“It’s like a tree of hope,” she explained. “Hearts are cut from pink paper and tied with a simple ribbon. Each person is asked to personalize the heart in honor of a survivor, in memory of someone lost, in support of someone fighting the battle or just for the cause.”

The hearts are $10 each. In addition, during the week of October 20th, 10 percent of all sales from the store – located at 122 N. Palestine Street – will be added to the money collected from the sale of the hearts.

The funds raised will go into a special account at the ETMC Foundation that will be utilized throughout the year to assist the ETMC Athens Breast Care Center and the women it serves.

“This is our third year for the Making a Difference in Henderson County event, and the results have been wonderful,” Means said. “Everyone likes the idea that the money is going to stay in Henderson County.”

“ETMC is thrilled to partner once again in Kathy’s efforts to promote the importance of mammography and to help ensure that mammograms are available to Henderson County women,” said ETMC Foundation Director Marty Wiggins. “Her October outreach will touch many lives – and potentially save a life – as together we fight breast cancer in the
community. Kathy is an inspiration as to what one woman can do!”

To apply for financial assistance in obtaining a mammogram, please contact ETMC Athens Financial Counselor Bailey Bishop at 903-676-1155.

To schedule an appointment without applying for financial assistance or for more information about the mammography system at the ETMC Athens Breast Care Center, please call 903-676-2169.

ETMC Athens is now using a state-of-the-art full field digital mammography unit, which has replaced the film-based imaging station. The difference is much like going from a 35 mm camera to a digital camera.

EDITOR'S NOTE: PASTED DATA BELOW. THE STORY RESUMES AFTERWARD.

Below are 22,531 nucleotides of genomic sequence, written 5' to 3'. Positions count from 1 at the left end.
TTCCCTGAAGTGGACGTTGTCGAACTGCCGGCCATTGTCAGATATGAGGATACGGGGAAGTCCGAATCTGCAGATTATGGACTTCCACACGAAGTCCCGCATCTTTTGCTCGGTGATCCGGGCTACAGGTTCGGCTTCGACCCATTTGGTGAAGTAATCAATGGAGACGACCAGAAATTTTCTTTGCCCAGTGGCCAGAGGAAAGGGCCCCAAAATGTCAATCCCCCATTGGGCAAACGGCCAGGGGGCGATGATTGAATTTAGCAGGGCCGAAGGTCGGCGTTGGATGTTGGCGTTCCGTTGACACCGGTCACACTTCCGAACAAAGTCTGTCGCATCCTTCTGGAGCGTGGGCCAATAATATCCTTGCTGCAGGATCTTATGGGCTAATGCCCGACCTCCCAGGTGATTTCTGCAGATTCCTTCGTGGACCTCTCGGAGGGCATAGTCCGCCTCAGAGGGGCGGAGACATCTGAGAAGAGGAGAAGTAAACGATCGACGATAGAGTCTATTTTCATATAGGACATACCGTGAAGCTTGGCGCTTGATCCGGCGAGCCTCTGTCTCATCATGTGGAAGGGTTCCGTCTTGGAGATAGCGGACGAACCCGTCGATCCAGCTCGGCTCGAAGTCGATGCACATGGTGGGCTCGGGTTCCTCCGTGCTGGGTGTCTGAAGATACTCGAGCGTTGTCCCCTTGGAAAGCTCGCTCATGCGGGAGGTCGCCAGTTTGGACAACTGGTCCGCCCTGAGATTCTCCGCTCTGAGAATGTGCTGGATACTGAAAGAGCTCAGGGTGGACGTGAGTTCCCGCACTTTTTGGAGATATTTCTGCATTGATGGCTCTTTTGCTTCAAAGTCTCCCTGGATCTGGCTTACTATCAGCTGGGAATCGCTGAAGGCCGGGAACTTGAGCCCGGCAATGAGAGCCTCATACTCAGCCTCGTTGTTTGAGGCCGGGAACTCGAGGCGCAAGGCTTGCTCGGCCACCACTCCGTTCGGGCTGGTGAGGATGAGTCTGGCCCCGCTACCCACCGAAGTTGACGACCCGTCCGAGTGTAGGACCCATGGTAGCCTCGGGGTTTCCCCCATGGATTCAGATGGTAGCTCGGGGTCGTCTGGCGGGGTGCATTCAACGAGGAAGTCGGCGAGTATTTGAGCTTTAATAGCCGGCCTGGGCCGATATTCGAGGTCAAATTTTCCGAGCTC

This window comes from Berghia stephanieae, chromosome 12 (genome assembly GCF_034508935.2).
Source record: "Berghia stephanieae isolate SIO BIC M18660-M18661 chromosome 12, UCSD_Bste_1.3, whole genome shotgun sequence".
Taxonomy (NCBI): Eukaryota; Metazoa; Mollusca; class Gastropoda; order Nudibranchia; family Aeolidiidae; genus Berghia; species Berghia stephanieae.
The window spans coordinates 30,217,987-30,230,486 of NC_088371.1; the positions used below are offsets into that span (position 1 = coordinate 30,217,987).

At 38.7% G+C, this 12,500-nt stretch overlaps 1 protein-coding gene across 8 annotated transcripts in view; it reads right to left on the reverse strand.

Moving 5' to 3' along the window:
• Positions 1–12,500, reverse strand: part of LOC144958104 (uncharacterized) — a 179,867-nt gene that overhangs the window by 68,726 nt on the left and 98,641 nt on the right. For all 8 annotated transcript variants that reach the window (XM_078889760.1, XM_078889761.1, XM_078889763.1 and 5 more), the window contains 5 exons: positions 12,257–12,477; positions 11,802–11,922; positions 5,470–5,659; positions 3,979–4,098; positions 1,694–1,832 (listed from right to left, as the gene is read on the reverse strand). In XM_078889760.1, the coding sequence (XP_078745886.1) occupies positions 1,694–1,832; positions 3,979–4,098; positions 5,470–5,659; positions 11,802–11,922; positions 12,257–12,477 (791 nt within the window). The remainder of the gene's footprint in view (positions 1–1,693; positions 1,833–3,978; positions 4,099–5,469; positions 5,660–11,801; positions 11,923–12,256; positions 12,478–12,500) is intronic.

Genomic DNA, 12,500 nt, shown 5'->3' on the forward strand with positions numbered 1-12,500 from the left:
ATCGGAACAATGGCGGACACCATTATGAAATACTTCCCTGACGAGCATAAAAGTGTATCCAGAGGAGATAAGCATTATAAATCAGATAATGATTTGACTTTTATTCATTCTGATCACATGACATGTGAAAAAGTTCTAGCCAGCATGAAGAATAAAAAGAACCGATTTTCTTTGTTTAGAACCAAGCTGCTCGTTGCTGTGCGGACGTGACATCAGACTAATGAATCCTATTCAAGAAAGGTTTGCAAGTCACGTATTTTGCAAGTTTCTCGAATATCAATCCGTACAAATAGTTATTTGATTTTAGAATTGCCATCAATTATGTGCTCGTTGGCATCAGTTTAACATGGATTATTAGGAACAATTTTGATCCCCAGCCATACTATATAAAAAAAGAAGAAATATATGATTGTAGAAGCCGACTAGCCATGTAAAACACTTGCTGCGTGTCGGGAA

The digital mammography unit has significantly shortened the amount of time it takes to actually capture the necessary images.

“We still have to compress, but the image comes up instantly now,” said Licensed Mammographer Shelly Robertson. “I can decide immediately whether it’s what we need or not.”

The American Cancer Society recommends women from the ages of 20 to 39 have clinical breast exams performed by their healthcare providers at least every three years and do self-exams once a month. Ask your healthcare provider to teach you the proper way to perform a thorough breast self-exam.
Women 40 and over should have mammograms and clinical breast exams performed every year, as well as performing breast self-exams each month.

If you have a history of breast cancer in your family, discuss mammography screening guidelines and scheduling with your healthcare provider.

Oct

10

Posted by : Erik Walsh | On : October 10, 2008


By Britt Thompson and Amanda Miles Thompson

From The Malakoff News
Friday, October 14, 1966

The board of trustees of the Malakoff Independent School District voted Monday in their regular meeting to extend the contract of Coach Ronald Speed for another two years. Speed

Oct

03

Posted by : Erik Walsh | On : October 3, 2008


By Britt Thompson and Amanda Miles Thompson

From The Malakoff News
Friday, October 3, 1958

Miss Rita Kay Johnston, bride-elect of James Lee Abee, was the honoree for a miscellaneous shower on Monday evening at the First Baptist Church Educational Building.

Hostesses for the occasion were: Mmes. A. J. Airington , Leon Yates, Bob McElroy, H. J. Lohman, Lee Williams, W. C. Fleming, Jr., Randall Stroud, Leland Williams, Sammy Johnston, Meryl Bradley, W. E. McElroy, Bama Daniels, Cora Cherry, John French, and Otis Stanfield.

The tea table was laid with a white Madeira cut work cloth, centered with a bouquet of pink althea and coral vine. Refreshments of lime punch and cake squares topped with pink rosebuds were served to some fifty guests who registered. Misses Ann Bradshaw, Betty Jane French, Gail Stanfield, and Anna Beth Maynard presided at the table and at the bride

Oct

02

Posted by : Erik Walsh | On : October 2, 2008

I lived fairly close to my maternal grandparents until I was 17; either I lived close to them or they lived close to us. And now I wish I had talked more to them about the